Forget “recognition”; think “relationship”

publication date: Feb 1, 2013
author/source: Janet Gadeski

Are you running out of ways to recognize donors? Not likely, according to the latest Philanthropic Trends Quarterly from KCI. Charities across Canada told its editorial team that private recognition, not public acknowledgement, is what matters most to their donors.

That sounds like good news if all your walls are covered with plaques (or you don’t have walls at all). Private recognition at its best tells the donor during every interaction with your charity that you know what she’s done for your mission. And public recognition, even though it’s a secondary motivation, can take many forms besides plaques, walls and printed materials.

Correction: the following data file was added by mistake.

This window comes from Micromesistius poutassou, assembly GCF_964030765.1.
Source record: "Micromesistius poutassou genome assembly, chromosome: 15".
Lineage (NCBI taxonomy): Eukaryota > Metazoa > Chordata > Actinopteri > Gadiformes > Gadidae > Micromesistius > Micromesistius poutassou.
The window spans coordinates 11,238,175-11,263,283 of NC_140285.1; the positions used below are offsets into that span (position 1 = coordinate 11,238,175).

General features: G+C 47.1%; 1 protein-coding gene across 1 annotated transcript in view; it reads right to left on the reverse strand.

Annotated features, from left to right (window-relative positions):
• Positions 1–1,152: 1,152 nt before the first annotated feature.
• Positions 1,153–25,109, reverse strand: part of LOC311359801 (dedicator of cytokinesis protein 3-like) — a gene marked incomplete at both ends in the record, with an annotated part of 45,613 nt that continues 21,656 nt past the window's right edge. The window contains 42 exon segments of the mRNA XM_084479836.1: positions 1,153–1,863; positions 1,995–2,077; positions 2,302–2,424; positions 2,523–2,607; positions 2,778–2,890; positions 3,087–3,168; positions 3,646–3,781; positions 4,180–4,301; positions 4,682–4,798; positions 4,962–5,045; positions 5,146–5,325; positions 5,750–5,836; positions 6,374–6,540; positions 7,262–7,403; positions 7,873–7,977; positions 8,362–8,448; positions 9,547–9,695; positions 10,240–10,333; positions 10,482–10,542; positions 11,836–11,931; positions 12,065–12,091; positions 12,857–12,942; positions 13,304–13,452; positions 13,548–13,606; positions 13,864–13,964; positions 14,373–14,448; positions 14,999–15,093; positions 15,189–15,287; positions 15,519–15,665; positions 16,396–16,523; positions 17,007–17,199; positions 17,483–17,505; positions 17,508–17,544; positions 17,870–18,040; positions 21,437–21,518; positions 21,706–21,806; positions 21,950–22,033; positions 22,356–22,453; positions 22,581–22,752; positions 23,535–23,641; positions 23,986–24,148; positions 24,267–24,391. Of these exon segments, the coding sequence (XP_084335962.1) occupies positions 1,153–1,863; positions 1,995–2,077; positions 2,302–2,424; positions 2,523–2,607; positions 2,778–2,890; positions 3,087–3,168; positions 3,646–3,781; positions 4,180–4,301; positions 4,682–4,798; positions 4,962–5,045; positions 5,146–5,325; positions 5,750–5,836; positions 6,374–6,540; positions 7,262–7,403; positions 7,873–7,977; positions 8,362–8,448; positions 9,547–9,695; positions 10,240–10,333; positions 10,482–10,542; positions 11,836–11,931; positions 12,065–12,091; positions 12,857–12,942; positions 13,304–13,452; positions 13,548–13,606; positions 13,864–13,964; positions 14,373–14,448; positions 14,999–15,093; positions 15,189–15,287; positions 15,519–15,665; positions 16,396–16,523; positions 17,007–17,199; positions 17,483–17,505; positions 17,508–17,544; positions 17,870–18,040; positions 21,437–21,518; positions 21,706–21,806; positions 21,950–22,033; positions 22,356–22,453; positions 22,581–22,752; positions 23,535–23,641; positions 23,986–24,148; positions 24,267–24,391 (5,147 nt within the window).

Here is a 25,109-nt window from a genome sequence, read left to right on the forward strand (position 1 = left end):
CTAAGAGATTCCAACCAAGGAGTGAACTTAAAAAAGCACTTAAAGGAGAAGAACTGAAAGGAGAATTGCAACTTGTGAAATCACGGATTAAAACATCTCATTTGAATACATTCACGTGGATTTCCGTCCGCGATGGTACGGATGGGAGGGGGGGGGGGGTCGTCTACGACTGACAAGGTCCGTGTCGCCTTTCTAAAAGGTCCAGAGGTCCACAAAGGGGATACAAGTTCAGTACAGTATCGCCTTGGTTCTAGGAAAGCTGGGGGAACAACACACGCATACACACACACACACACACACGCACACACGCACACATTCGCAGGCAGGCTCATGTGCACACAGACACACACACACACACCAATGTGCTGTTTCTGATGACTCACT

Making the “thank you” last

The quarterly highlights terrific examples of recognition techniques that build long-term relationships.

  • Your thank-you letters are specific and personal;
  • You recognize cumulative giving as well as the latest gift;
  • If you sell tickets, your ordering system prompts the seller to acknowledge the person as a donor;
  • Your donor relations model focuses on donors rather than activities;
  • You offer engagement experiences such as telephone town halls, behind-the scenes-tours, watching new equipment in action, or access to your program staff, artists or musicians;
  • You recognize donors via social media, pushing the recognition out to them rather than making them come to you;
  • You weave donor recognition into your organization’s mission.

In short, the new model for donor recognition is not built on specific tactics deployed only as a short-term response to a gift. Instead, says KCI head Marnie Spears, it’s “one of a number of tools to build better relationships with our donors and bring them closer to us.”

The newest issue of Philanthropic Trends Quarterly is available here.

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